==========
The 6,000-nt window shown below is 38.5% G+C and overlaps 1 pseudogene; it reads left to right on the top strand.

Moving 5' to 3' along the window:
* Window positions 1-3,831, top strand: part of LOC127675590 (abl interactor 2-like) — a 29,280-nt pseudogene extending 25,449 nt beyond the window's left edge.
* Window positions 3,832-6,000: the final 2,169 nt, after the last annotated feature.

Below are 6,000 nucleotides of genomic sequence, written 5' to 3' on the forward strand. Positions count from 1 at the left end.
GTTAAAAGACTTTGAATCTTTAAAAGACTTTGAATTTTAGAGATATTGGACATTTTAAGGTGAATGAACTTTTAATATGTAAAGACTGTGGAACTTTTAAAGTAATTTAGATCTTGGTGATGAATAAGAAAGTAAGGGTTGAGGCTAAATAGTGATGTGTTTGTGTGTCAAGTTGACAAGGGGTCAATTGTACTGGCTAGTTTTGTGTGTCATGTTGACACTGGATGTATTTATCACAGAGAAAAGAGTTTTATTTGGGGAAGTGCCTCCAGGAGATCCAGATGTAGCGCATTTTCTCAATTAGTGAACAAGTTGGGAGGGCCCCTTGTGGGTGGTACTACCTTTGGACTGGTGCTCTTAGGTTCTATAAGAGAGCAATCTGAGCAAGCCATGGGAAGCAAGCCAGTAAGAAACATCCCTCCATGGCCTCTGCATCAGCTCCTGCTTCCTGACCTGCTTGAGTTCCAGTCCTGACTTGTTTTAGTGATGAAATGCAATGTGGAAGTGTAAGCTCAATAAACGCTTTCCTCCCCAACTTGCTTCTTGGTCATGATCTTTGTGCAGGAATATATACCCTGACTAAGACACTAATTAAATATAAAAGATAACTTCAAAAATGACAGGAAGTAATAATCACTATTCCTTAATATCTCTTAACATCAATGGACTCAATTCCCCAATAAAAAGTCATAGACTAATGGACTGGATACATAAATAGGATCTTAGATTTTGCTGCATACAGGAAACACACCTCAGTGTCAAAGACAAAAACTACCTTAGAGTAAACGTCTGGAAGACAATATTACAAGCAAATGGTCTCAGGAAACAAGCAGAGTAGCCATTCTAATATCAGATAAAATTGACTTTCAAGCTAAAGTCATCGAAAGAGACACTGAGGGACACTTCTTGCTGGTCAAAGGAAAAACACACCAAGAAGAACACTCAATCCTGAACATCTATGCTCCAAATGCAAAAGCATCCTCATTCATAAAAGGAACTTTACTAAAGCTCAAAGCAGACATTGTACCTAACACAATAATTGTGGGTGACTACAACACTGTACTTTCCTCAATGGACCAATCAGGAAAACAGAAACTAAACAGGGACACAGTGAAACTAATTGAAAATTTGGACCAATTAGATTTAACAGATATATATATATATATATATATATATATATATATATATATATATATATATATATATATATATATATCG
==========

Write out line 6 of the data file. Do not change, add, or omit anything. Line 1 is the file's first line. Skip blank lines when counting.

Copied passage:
GTTAAAAGACTTTGAATCTTTAAAAGACTTTGAATTTTAGAGATATTGGACATTTTAAGGTGAATGAACTTTTAATATGTAAAGACTGTGGAACTTTTAAAGTAATTTAGATCTTGGTGATGAATAAGAAAGTAAGGGTTGAGGCTAAATAGTGATGTGTTTGTGTGTCAAGTTGACAAGGGGTCAATTGTACTGGCTAGTTTTGTGTGTCATGTTGACACTGGATGTATTTATCACAGAGAAAAGAGTTTTATTTGGGGAAGTGCCTCCAGGAGATCCAGATGTAGCGCATTTTCTCAATTAGTGAACAAGTTGGGAGGGCCCCTTGTGGGTGGTACTACCTTTGGACTGGTGCTCTTAGGTTCTATAAGAGAGCAATCTGAGCAAGCCATGGGAAGCAAGCCAGTAAGAAACATCCCTCCATGGCCTCTGCATCAGCTCCTGCTTCCTGACCTGCTTGAGTTCCAGTCCTGACTTGTTTTAGTGATGAAATGCAATGTGGAAGTGTAAGCTCAATAAACGCTTTCCTCCCCAACTTGCTTCTTGGTCATGATCTTTGTGCAGGAATATATACCCTGACTAAGACACTAATTAAATATAAAAGATAACTTCAAAAATGACAGGAAGTAATAATCACTATTCCTTAATATCTCTTAACATCAATGGACTCAATTCCCCAATAAAAAGTCATAGACTAATGGACTGGATACATAAATAGGATCTTAGATTTTGCTGCATACAGGAAACACACCTCAGTGTCAAAGACAAAAACTACCTTAGAGTAAACGTCTGGAAGACAATATTACAAGCAAATGGTCTCAGGAAACAAGCAGAGTAGCCATTCTAATATCAGATAAAATTGACTTTCAAGCTAAAGTCATCGAAAGAGACACTGAGGGACACTTCTTGCTGGTCAAAGGAAAAACACACCAAGAAGAACACTCAATCCTGAACATCTATGCTCCAAATGCAAAAGCATCCTCATTCATAAAAGGAACTTTACTAAAGCTCAAAGCAGACATTGTACCTAACACAATAATTGTGGGTGACTACAACACTGTACTTTCCTCAATGGACCAATCAGGAAAACAGAAACTAAACAGGGACACAGTGAAACTAATTGAAAATTTGGACCAATTAGATTTAACAGATATATATATATATATATATATATATATATATATATATATATATATATATATATATATATATATATCG